00:18:34 We may see a world where it may be that the longest-dated asset can still be offered in something that you gives you some form of liquidity. It may not be daily. May not be monthly. May not even be semi-annual.
 DP We’ll end our conversation today with just a thought from each of you in terms of trends that you’re seeing in this particular asset class. Ryan, I think I know where you might be heading with your answer, but perhaps beyond private credit or within private credit, are there areas that you see as being particularly attractive or maybe providing some better opportunities than others going forward?
 00:19:07 RD Yes, for sure. Tactically, there’s two themes that we’re playing inside of private credit today, and if I can be a Calgarian and use a sailing reference, I don’t know if that’s faux pas, but we’re putting our Spinnaker out on. And that is the Canadian bank market going through some pretty large changes where banks are pulling back their traditional lending. That is creating an opportunity where good businesses aren’t having the same level of access to credit despite their idiosyncratic risk not changing.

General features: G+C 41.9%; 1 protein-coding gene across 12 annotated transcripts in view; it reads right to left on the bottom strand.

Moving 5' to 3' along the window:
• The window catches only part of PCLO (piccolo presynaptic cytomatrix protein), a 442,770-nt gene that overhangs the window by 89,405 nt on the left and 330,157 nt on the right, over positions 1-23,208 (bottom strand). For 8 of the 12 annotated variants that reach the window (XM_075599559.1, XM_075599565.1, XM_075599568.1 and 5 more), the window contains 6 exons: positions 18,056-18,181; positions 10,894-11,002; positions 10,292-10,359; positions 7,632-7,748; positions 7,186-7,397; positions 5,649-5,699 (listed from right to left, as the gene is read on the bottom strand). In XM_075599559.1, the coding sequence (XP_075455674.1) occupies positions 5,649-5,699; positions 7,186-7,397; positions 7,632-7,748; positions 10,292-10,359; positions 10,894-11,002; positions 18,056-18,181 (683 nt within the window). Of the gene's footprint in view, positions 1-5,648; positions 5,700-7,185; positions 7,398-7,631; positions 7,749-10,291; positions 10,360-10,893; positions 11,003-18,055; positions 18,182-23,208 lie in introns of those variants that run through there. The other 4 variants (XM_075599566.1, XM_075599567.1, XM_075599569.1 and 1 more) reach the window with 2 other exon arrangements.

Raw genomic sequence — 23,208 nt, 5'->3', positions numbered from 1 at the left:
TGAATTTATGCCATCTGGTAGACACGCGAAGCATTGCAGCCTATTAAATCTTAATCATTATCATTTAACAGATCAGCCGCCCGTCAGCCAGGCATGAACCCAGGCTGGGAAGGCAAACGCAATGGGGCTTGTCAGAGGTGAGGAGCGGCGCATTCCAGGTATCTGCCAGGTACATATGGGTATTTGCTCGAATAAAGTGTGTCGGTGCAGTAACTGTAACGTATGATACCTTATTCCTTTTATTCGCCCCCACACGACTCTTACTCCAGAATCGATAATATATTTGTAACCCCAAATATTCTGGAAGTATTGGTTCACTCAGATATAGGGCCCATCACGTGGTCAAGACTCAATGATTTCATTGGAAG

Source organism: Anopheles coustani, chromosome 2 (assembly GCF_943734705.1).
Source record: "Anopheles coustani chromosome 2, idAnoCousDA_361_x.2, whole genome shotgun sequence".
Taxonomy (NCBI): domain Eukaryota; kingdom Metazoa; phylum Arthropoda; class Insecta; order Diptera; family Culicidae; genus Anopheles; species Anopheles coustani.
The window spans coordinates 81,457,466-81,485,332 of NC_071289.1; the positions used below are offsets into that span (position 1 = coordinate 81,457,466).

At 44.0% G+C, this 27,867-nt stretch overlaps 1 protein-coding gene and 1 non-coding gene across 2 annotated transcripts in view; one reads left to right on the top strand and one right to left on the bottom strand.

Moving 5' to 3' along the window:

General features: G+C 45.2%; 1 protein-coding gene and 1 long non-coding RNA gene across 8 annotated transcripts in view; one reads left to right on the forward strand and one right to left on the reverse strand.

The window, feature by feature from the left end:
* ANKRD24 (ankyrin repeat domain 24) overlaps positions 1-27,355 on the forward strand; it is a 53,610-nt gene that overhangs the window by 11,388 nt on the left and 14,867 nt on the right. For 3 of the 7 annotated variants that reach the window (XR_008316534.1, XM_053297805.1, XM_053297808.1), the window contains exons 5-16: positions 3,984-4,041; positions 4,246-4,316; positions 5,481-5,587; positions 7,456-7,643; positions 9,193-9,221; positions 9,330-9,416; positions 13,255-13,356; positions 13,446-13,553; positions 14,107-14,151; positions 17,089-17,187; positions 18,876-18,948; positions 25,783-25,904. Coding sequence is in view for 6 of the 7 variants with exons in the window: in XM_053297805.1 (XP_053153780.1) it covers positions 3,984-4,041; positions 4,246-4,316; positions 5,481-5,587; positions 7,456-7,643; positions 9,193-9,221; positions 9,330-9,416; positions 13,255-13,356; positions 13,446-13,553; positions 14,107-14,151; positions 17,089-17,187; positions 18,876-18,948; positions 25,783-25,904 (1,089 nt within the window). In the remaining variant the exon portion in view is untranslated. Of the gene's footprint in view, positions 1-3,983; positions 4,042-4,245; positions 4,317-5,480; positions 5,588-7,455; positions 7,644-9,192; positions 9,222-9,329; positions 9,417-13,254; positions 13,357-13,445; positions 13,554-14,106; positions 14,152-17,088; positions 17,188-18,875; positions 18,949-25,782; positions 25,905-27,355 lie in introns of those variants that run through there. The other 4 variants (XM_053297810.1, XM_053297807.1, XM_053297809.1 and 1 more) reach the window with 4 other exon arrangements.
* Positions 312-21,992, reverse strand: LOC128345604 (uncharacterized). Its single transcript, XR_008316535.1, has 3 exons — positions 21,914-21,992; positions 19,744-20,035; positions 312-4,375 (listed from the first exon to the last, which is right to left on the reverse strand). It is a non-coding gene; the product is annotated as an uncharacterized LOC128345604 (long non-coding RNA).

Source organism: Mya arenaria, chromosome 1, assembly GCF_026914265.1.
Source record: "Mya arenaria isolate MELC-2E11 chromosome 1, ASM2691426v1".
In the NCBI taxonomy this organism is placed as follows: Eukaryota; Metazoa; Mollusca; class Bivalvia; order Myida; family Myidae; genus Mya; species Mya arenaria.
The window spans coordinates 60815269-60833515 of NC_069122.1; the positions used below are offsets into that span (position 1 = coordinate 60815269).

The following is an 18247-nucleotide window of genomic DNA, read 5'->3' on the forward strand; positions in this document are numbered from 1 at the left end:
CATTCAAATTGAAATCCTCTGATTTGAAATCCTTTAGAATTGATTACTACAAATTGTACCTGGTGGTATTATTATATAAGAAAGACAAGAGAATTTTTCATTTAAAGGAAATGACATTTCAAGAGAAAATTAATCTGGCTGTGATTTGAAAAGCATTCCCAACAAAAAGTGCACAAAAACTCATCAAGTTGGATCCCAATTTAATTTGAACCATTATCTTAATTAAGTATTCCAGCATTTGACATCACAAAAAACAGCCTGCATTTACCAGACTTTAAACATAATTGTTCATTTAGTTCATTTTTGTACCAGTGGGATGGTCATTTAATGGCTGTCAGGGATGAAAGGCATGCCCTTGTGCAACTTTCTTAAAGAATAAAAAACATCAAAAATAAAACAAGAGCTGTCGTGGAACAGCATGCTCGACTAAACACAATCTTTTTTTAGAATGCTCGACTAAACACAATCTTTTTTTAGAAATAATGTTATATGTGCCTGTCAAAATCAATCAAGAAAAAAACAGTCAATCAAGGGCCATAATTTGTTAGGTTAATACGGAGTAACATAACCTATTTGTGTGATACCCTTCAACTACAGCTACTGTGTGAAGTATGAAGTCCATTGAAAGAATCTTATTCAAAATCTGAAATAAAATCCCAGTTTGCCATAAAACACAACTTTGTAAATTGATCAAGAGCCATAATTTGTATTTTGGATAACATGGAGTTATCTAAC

00:19:35   We think that’s a wonderful opportunity to put out some investments into. And then secondly, which is much more of a short-term theme is playing the post-COVID recovery, where you’re going to see there’s surely businesses that have been extremely impacted by COVID. But there’s also a lot of businesses that might be mildly affected from COVID. Or in fact some businesses that are growing in this COVID environment, where their traditional lending relationships are so backward looking, which they often are, that those banks or traditional lenders aren’t able to support the growth inside of those businesses.
00:20:09   We’re certainly spending a tremendous amount of time understanding the best envelopes to fit into this current COVID and post-COVID recovery.
   BD Just to add to that, rather than just focusing on a particular attractive alternative, I would say I look at it the opposite direction. I look at core equity and core fixed income, which has already been mentioned.
 00:20:32 But core equity a decade ago was coming off lows. There was lots of room for multiple expansion and earnings growth. When I look at core equity today, multiples are high, so the ability to get both expansion and earnings growth is somewhat limited. Basically, we’re looking at earnings growth to basically drive the market higher. We have one arm behind our back in some sense, so my expectations are that looking out, say, ten years for equities, the returns are going to be lower than what we experienced over the past decade.